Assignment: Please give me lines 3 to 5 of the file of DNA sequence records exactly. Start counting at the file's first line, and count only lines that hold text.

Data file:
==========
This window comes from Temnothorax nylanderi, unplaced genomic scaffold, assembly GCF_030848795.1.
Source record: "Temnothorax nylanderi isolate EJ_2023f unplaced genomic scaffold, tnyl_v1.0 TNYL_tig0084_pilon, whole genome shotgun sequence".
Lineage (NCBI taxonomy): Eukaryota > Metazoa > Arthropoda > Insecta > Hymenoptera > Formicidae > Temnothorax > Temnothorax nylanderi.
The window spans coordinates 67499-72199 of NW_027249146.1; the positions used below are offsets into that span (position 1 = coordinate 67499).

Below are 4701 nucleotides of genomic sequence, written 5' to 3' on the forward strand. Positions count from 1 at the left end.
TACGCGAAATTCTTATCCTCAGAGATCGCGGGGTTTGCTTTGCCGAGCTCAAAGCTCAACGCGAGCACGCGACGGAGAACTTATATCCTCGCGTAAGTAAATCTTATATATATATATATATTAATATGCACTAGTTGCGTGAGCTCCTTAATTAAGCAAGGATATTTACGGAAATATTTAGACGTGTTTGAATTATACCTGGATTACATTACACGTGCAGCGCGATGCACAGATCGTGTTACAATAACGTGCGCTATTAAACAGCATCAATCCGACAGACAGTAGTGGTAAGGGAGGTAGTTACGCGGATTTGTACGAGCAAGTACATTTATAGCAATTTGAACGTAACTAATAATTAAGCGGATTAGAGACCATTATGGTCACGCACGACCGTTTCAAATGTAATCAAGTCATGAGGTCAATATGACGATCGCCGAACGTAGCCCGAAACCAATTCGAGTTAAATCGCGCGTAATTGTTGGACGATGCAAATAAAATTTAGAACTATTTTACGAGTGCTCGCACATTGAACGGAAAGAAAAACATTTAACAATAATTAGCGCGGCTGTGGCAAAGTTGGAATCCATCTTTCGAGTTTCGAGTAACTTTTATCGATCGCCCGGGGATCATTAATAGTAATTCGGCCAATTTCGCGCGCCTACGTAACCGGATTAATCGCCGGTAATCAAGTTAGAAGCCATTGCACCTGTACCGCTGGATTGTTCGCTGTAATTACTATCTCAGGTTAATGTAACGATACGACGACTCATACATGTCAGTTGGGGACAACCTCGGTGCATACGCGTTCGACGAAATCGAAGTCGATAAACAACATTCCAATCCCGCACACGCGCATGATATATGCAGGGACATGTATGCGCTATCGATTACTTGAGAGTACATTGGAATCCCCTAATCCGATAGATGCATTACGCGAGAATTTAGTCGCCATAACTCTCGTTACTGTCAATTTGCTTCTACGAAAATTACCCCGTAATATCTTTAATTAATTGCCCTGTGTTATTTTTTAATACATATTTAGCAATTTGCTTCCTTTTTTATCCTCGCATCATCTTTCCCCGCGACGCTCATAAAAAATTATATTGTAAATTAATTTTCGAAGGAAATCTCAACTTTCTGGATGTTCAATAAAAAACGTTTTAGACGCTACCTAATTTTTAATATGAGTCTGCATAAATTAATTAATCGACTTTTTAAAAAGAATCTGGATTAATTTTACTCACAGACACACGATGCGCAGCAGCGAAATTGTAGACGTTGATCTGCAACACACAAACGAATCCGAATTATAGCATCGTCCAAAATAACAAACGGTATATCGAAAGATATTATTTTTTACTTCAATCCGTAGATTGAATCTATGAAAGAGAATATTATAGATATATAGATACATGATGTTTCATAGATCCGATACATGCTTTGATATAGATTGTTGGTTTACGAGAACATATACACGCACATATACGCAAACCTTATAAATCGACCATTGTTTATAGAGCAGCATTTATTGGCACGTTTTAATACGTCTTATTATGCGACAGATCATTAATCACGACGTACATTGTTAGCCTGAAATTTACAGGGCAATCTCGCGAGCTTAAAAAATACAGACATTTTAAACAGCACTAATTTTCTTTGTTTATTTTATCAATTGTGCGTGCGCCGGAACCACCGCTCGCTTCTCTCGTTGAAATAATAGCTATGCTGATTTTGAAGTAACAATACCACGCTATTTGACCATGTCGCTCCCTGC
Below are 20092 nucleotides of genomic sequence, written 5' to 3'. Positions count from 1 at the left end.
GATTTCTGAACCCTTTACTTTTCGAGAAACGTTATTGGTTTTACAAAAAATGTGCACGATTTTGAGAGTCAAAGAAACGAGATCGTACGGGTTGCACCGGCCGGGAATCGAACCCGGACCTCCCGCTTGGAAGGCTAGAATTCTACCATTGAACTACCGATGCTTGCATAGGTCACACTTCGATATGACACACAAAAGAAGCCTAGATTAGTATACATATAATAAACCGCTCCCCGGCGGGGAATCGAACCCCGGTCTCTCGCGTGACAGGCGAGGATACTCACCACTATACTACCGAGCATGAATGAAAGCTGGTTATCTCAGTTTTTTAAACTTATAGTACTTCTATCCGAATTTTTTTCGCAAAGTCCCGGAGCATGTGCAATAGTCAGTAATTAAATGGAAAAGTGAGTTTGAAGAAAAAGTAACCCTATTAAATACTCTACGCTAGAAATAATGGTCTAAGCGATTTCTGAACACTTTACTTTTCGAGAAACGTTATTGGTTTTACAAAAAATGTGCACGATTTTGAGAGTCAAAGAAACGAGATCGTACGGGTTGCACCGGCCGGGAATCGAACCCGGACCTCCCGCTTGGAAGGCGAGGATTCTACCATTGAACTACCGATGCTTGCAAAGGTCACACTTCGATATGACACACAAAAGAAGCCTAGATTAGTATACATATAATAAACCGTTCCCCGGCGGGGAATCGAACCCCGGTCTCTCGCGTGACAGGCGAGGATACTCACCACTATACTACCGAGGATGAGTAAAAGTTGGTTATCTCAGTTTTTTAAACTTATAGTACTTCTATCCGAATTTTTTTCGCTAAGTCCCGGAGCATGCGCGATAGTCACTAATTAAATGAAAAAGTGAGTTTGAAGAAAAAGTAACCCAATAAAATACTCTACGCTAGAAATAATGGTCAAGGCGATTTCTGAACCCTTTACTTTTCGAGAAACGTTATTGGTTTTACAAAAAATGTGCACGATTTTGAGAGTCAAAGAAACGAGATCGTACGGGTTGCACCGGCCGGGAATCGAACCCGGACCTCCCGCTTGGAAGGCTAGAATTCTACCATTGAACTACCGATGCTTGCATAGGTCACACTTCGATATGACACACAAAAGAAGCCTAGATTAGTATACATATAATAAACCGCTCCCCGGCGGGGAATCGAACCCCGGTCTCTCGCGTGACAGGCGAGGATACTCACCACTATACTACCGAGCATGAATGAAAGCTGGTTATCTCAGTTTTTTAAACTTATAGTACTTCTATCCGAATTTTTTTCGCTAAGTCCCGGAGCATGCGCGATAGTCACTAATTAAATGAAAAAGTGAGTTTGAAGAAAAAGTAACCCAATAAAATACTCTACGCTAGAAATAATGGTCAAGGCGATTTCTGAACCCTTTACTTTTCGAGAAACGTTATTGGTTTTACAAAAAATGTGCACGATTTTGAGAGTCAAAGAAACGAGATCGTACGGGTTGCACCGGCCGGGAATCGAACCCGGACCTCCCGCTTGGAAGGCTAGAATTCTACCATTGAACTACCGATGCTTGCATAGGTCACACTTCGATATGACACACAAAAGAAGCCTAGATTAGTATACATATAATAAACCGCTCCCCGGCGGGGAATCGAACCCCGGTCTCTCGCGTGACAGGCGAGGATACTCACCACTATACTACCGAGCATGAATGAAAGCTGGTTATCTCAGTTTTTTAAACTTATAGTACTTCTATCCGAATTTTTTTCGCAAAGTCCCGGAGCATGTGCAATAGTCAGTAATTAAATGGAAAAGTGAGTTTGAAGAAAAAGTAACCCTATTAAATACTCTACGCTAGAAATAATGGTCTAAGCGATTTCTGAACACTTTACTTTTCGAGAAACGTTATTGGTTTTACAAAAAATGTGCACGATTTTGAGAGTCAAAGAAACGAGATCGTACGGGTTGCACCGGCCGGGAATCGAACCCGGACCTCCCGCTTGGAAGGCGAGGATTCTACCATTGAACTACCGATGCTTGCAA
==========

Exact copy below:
Lineage (NCBI taxonomy): Eukaryota > Metazoa > Arthropoda > Insecta > Hymenoptera > Formicidae > Temnothorax > Temnothorax nylanderi.
The window spans coordinates 67499-72199 of NW_027249146.1; the positions used below are offsets into that span (position 1 = coordinate 67499).

Below are 4701 nucleotides of genomic sequence, written 5' to 3' on the forward strand. Positions count from 1 at the left end.